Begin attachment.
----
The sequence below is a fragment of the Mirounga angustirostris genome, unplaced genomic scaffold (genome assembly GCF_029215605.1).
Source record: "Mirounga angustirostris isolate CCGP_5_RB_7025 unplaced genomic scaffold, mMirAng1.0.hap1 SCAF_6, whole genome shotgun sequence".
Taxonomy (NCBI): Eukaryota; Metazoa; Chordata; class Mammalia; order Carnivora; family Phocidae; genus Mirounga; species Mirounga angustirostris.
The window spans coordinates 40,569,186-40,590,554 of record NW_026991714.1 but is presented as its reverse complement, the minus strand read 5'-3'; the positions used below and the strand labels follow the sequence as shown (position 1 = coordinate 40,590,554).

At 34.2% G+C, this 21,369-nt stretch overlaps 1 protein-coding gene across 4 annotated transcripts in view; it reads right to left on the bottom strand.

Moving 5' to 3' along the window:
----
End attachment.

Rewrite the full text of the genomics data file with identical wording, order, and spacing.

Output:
The sequence below is a fragment of the Mirounga angustirostris genome, unplaced genomic scaffold (genome assembly GCF_029215605.1).
Source record: "Mirounga angustirostris isolate CCGP_5_RB_7025 unplaced genomic scaffold, mMirAng1.0.hap1 SCAF_6, whole genome shotgun sequence".
Taxonomy (NCBI): Eukaryota; Metazoa; Chordata; class Mammalia; order Carnivora; family Phocidae; genus Mirounga; species Mirounga angustirostris.
The window spans coordinates 40,569,186-40,590,554 of record NW_026991714.1 but is presented as its reverse complement, the minus strand read 5'-3'; the positions used below and the strand labels follow the sequence as shown (position 1 = coordinate 40,590,554).

At 34.2% G+C, this 21,369-nt stretch overlaps 1 protein-coding gene across 4 annotated transcripts in view; it reads right to left on the bottom strand.

Moving 5' to 3' along the window: